By the end of the 2020s, this industry will add 5% to GDP. It will expand employment. Mango growers, sellers and distributors love it and they know what they are talking about. We will live longer, fuller, richer, happier lives. With this new healthy and wealthy outlook, we will commit ourselves to public good works and civic renewal. We will be the virtuous society. We will be the virile society.

So I had the answer from the beginning. I then set about dragging together evidence to prove that my preference was in fact a wider public good. It wasn’t just my taste. There was a wider ethical, economic, political and scientific case.

This pretty much sums up the approach to the report of 2020 Tax Commission from the Institute of Directors/Taxpayers’ Alliance.


Facebook Twitter Digg Delicious StumbleUpon

Profile of Labour’s candidates for the Bristol mayoralty: Dan Norris

25/05/2012, 02:31:40 PM

As part of a series on all Bristol mayoral short-listed candidates, Amanda Ramsay speaks to former MP and one time Bristol City Councillor Dan Norris.

Back in May 1997, Dan Norris was elected as Labour Member of Parliament for Wansdyke, north east Somerset. He still speaks with great pride, of securing the biggest increase in Labour’s share of the vote in the south west.

After that historic Labour landslide, Norris was re-elected in June 2001 with an increased majority over the Tories, then winning a third term of office at the May 2005 general election. He makes great play of where the Lib Dems came: “At all three elections, the Lib Dems finished a poor, distant third place.”

Boundary changes in 2010 changed things and the new north east Somerset constituency effectively became a Conservative seat, he explains. Since then he’s worked in media and communications, running his own business and becoming more involved with various charities, including Kidscape, who specialise in anti-bullying and the Snowdon award scheme, for students with disabilities.

Of the Bristol mayoralty, he has this to say:

“Our city has punched below its weight for decades. So much so that Bristol people, of all political persuasions, have become cynical about the prospect of change. It means that whenever the local media re-ignite debates about much-needed things like affordable and efficient public transport, an arena, and so on, nobody believes it can happen.

In many ways it’s this mindset that’s the challenge. Get that right, and progress on all issues can flow. We need a ‘can do’ Bristol, not the ‘can’t do’ city that too many people perceive.”


Facebook Twitter Digg Delicious StumbleUpon

Hunt memo proves David Cameron manipulated the BSkyB bid process to favour the Murdochs

25/05/2012, 09:27:51 AM

by Atul Hatwal

Although the media focus this morning is still on Jeremy Hunt, the real story should be about David Cameron’s conduct.  The reason? The already infamous Hunt memo to Cameron, from November 2010, is a game-changer.

For the first time there is clear evidence that the prime minister, as opposed to a junior cabinet minister or special adviser, directly manipulated the quasi-judicial process considering News Corporation’s bid for BSkyB, in favour of the Murdochs.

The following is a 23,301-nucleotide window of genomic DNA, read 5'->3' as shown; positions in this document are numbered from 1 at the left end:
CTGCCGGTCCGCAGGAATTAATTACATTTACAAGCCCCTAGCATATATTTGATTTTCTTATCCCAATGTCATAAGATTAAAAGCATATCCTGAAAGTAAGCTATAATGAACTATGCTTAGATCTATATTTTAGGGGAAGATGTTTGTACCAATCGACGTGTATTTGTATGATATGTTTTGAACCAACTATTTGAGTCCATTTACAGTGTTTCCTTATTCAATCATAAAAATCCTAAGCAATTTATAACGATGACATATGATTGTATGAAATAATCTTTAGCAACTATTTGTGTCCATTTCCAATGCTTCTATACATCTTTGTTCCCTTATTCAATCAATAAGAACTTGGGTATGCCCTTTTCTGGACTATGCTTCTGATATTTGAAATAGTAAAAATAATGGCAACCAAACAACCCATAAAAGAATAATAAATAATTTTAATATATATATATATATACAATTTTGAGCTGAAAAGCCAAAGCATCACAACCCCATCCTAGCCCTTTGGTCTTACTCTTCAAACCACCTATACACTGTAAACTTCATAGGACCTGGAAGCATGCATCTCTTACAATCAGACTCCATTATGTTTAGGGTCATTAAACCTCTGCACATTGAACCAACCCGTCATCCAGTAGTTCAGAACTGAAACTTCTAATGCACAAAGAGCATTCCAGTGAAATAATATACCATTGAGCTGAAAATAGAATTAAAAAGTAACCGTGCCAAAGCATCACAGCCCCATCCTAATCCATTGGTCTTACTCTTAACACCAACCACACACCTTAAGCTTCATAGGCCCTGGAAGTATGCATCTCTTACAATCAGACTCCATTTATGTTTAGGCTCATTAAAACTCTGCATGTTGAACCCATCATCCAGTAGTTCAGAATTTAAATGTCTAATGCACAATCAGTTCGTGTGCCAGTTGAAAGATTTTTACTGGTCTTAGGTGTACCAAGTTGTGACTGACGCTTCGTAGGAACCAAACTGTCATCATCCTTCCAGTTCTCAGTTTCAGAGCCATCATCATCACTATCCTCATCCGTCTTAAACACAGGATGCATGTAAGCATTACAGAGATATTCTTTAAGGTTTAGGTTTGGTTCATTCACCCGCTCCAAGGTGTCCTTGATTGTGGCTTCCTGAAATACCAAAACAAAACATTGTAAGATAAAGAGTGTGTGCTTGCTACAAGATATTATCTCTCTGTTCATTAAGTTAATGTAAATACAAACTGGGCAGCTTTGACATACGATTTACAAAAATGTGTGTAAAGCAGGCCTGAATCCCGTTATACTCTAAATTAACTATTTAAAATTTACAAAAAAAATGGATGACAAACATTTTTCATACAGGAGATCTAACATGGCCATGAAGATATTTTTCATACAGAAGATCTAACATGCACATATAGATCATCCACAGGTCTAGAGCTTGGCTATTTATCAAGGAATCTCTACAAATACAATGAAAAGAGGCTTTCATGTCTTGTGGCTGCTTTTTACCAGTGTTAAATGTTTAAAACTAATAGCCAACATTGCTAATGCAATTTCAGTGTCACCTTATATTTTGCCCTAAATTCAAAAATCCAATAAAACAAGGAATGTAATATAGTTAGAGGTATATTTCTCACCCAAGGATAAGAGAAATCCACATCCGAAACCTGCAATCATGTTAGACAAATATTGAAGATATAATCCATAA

When David Cameron stripped Vince Cable of responsibility for adjudicating on the bid in December 2010, he understood he would face a problem in simply handing over the process to Jeremy Hunt at DCMS.

Hunt was well-known as an admirer of News Corporation: while in opposition he had given a breathless interview to Broadcast magazine where he had eulogised about Rupert Murdoch,

“Rather than worry about Rupert Murdoch owning another TV channel, what we should recognise is that he has probably done more to create variety and choice in British TV than any other single person because of his huge investment in setting up Sky TV which, at one point, was losing several million pounds a day”.

Shortly after Hunt became secretary of state, he had followed-up in June 2010 in an interview with the Financial Times where he speculated on the BSkyB bid,

“It does seem to me that News Corp do control Sky already, so it isn’t clear to me that in terms of media plurality there is a substantive change, but I don’t want to second guess what regulators might decide.”

Cameron knew these comments would inevitably surface and be used by Labour to challenge Hunt’s ability to manage the process impartially. The prime minister needed cover for his decision and turned to his cabinet secretary, who duly obliged.


Facebook Twitter Digg Delicious StumbleUpon

Profile of Labour’s candidates for the Bristol mayoralty: Helen Holland

24/05/2012, 02:32:00 PM

As part of a series on all Bristol mayoral short-listed candidates, Amanda Ramsay speaks to the former leader of Bristol city council, Cllr Helen Holland.

Helen Holland offers a wealth of experience as a former teacher and leader of Bristol City Council. She is regarded as an extremely hard-working case-worker for her Bristol ward of Whitchurch Park, where she has won six terms of office, building-up to over 50% of the vote.

Holland understands the regional dynamics required for the job and once sat on the board of the south west regional development agency. She is also a non-executive director of Bristol Community Health.

The answer most Bristol Labour party members will be looking for, as they start to receive their all-postal ballot papers any day now, is why should a Bristol Labour party member vote for you to be their Labour mayoral candidate?

“I am passionate about Bristol’s future and Labour values. I have the energy and enthusiasm,” Holland tells me, “the experience and vision to win this selection and election for our party.

“I have the track-record of having delivered, in partnership, many of the major projects in the city over the last fifteen years, but there is so much more to do, and this is a real priority for me, to make sure Bristol has all the components expected in a 21st century city.

“If you look at the impact of what has been achieved, both in terms of physical regeneration and job creation, from Symes Avenue in my own ward, to Cabot Circus, and more recently, the Hengrove Park developments, South Bristol Community NHS hospital, the leisure centre and City of Bristol College Skills Academy, you can see how I have made this work for the city and have the credibility to take those big future projects forward.”


Facebook Twitter Digg Delicious StumbleUpon